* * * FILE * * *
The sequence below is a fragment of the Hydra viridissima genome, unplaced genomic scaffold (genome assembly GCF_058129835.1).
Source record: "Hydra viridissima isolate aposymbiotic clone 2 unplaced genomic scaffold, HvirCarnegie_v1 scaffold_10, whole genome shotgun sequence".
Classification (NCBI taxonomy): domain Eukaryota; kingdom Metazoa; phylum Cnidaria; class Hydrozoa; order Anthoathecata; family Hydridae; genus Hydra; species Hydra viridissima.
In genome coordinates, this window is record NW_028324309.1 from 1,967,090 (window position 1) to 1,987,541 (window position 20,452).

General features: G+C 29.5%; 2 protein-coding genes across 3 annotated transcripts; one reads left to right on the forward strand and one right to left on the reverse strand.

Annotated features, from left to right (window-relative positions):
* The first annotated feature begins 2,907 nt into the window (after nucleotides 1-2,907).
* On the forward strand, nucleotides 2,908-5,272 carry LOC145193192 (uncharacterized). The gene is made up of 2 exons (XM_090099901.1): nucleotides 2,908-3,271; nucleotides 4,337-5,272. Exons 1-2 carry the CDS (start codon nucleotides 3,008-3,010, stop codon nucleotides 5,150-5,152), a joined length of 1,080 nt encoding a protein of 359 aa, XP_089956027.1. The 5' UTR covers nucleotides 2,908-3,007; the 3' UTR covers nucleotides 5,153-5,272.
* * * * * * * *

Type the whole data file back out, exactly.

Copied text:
The sequence below is a fragment of the Hydra viridissima genome, unplaced genomic scaffold (genome assembly GCF_058129835.1).
Source record: "Hydra viridissima isolate aposymbiotic clone 2 unplaced genomic scaffold, HvirCarnegie_v1 scaffold_10, whole genome shotgun sequence".
Classification (NCBI taxonomy): domain Eukaryota; kingdom Metazoa; phylum Cnidaria; class Hydrozoa; order Anthoathecata; family Hydridae; genus Hydra; species Hydra viridissima.
In genome coordinates, this window is record NW_028324309.1 from 1,967,090 (window position 1) to 1,987,541 (window position 20,452).

General features: G+C 29.5%; 2 protein-coding genes across 3 annotated transcripts; one reads left to right on the forward strand and one right to left on the reverse strand.

Annotated features, from left to right (window-relative positions):
* The first annotated feature begins 2,907 nt into the window (after nucleotides 1-2,907).
* On the forward strand, nucleotides 2,908-5,272 carry LOC145193192 (uncharacterized). The gene is made up of 2 exons (XM_090099901.1): nucleotides 2,908-3,271; nucleotides 4,337-5,272. Exons 1-2 carry the CDS (start codon nucleotides 3,008-3,010, stop codon nucleotides 5,150-5,152), a joined length of 1,080 nt encoding a protein of 359 aa, XP_089956027.1. The 5' UTR covers nucleotides 2,908-3,007; the 3' UTR covers nucleotides 5,153-5,272.